Other hazardous chemicals associated with photocopiers include selenium, cadmium sulphide, carbon monoxide and nitrogen oxide. Additionally, toner can contain carcinogens, and therefore care should be taken when changing cartridges, with gloves worn. Cartridges should, however, be changed by trained support/office staff and not by teachers.
Toners are generally a mixture of plastic resin and carbon black often with other additives. Carbon black is classified as a nuisance dust (i.e. is only mildly toxic in itself) but will contain impurities known to be carcinogens. Toners should be handled with care, protective gloves should be worn, and dust release minimised. Contact with the tongue, e.g. by touching copied papers with a wetted finger can in rare cases lead to small growths on the tongue, so this should be avoided. Other health effects may be irritated eyes, headache and itching skin. Maintenance workers are at risk from repeated exposure which can lead to skin and eye sensitization.
Heat levels should also be monitored, with appropriate action taken, such as re-siting equipment where discomfort is caused. The hot dry air produced by photocopiers can be responsible for sore eyes and sore throats. Improved ventilation, with or without humidification, may alleviate this problem.
Noise can reach up to 65dB(A)1. Care should be taken to site copiers with noisy collators as far from staff as possible.
Excessive dust in electrical equipment can cause sparking. Provision of carbon dioxide extinguishers near machines is essential.
Even though most photocopiers cut out when opened, they should be switched off before trying to remove a paper jam. It is important to avoid hot surfaces, or wait for the equipment to cool down, and to wash hands immediately afterwards. Again, it must be emphasized that this task should not be undertaken by teachers.
Determining risks to health
To measure the likely risk to health posed by photocopier emissions, three factors need to be determined. These are
- proximity of any worker to the photocopier
- frequency of exposure to the equipment
- duration of exposure to the equipment
The greater the levels of proximity, frequency and/or duration, the greater the potential risks.
Managing the risks
The GMB union advises that, where possible, no one should work in the same room as a photocopier. It goes on to say that where there is no possible way of re-locating the photocopier, the machine should be sited at least 3m away from workers. Machines should not be positioned in rooms with a total volume of less than 25 cubic metres.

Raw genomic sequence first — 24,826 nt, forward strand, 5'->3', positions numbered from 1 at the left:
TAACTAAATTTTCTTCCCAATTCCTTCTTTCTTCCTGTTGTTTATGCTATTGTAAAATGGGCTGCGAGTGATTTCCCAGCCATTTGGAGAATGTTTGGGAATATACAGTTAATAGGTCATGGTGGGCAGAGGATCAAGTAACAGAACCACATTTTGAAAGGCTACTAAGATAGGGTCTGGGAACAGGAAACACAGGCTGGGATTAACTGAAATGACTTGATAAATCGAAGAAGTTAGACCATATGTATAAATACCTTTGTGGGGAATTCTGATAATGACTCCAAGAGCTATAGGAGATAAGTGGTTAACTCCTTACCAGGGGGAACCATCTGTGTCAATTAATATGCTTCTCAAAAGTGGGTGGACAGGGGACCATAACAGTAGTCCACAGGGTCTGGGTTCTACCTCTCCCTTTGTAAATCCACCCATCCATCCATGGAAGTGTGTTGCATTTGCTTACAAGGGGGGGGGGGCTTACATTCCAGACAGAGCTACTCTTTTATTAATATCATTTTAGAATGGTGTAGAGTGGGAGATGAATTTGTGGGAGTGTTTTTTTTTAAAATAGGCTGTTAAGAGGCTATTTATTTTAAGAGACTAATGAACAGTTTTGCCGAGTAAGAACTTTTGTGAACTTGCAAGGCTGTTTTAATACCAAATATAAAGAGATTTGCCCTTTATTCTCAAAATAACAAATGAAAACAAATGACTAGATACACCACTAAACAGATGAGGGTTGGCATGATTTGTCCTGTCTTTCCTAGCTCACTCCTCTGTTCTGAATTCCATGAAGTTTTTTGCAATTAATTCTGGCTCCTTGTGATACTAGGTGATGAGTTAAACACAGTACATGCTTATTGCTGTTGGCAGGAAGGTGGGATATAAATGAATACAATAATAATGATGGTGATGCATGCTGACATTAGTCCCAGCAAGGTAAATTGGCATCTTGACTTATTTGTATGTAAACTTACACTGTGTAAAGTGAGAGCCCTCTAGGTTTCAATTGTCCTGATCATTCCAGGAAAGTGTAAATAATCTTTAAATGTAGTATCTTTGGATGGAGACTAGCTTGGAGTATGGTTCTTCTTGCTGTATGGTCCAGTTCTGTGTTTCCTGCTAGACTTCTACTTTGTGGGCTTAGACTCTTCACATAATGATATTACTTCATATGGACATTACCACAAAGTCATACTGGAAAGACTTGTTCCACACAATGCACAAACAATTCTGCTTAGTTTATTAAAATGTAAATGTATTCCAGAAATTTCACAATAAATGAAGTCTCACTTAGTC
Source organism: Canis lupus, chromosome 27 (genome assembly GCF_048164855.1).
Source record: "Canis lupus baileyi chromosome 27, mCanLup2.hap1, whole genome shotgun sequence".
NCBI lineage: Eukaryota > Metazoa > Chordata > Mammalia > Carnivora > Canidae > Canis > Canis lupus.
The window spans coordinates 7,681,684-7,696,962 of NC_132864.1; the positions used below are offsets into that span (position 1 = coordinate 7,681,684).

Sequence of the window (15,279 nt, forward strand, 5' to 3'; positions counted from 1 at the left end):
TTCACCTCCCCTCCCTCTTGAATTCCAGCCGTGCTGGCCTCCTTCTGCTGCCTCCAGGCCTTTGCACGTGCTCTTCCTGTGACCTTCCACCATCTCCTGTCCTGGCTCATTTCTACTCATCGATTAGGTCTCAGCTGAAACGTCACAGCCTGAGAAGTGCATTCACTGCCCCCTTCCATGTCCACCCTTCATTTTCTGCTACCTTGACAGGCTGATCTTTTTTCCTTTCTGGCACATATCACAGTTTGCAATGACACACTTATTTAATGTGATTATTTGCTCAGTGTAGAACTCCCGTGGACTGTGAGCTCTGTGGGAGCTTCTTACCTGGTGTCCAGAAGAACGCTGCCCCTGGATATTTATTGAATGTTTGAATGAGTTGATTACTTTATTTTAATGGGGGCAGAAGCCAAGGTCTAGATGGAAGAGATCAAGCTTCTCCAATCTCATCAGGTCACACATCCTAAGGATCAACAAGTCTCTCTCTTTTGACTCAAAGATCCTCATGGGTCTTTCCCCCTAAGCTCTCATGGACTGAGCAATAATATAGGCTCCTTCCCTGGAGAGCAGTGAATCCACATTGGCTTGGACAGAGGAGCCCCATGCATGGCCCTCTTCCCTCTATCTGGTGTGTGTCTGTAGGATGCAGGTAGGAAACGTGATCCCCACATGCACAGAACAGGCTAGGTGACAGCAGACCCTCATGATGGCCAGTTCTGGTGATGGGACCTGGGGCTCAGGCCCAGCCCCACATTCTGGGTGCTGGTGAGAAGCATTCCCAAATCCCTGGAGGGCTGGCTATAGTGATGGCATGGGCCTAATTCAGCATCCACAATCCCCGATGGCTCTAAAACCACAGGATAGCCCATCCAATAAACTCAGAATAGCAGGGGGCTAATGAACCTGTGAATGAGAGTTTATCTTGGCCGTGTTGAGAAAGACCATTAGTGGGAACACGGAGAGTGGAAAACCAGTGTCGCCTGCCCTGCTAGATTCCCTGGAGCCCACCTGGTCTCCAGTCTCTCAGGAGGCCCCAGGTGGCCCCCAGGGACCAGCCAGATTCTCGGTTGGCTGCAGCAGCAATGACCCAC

The NEU’s view is that, wherever the photocopier is sited, consideration should always be given as to whether extractor fans are needed to avoid chemical concentrations reaching harmful levels. Problems are likely to arise if the machine is old, poorly maintained and/or used frequently or for lengthy runs. The smaller the room and the closer people are to the equipment, the greater the hazard.
Can the photocopier be re-located to a dedicated, and sufficiently ventilated, reprographics room? Many schools site a photocopier in the staff room or staff work room, which may be convenient, but if a member of support staff is carrying out bulk photocopying for a couple of hours whilst some teachers are on their PPA time, all the occupants of the room will be exposed to potentially excessive quantities of photocopier emissions, as well as distracting noise.
Designated operators of reprographics equipment (this should not include teachers) should receive appropriate health and safety training. Information and training should also be given to employees who work in the same room as photocopying equipment, even if they do not operate the machinery themselves.
COSSH Assessments must be recorded in all circumstances.
Reviewing the COSSH assessment
The COSSH assessment should be reviewed/repeated periodically or if the work changes. The COSSH ACOP recommends that no longer than five years should elapse between assessments.